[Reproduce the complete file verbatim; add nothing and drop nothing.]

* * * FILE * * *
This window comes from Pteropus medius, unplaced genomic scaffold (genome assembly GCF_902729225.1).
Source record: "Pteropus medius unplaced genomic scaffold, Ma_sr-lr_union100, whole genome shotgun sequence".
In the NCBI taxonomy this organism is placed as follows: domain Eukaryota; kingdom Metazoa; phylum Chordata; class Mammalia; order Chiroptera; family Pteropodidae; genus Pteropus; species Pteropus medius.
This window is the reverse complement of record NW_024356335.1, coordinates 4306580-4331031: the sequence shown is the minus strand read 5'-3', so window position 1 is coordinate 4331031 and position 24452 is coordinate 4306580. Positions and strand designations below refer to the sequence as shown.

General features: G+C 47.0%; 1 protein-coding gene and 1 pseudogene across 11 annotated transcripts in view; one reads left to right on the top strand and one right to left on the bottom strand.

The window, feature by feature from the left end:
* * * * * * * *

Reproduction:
This window comes from Pteropus medius, unplaced genomic scaffold (genome assembly GCF_902729225.1).
Source record: "Pteropus medius unplaced genomic scaffold, Ma_sr-lr_union100, whole genome shotgun sequence".
In the NCBI taxonomy this organism is placed as follows: domain Eukaryota; kingdom Metazoa; phylum Chordata; class Mammalia; order Chiroptera; family Pteropodidae; genus Pteropus; species Pteropus medius.
This window is the reverse complement of record NW_024356335.1, coordinates 4306580-4331031: the sequence shown is the minus strand read 5'-3', so window position 1 is coordinate 4331031 and position 24452 is coordinate 4306580. Positions and strand designations below refer to the sequence as shown.

General features: G+C 47.0%; 1 protein-coding gene and 1 pseudogene across 11 annotated transcripts in view; one reads left to right on the top strand and one right to left on the bottom strand.

The window, feature by feature from the left end: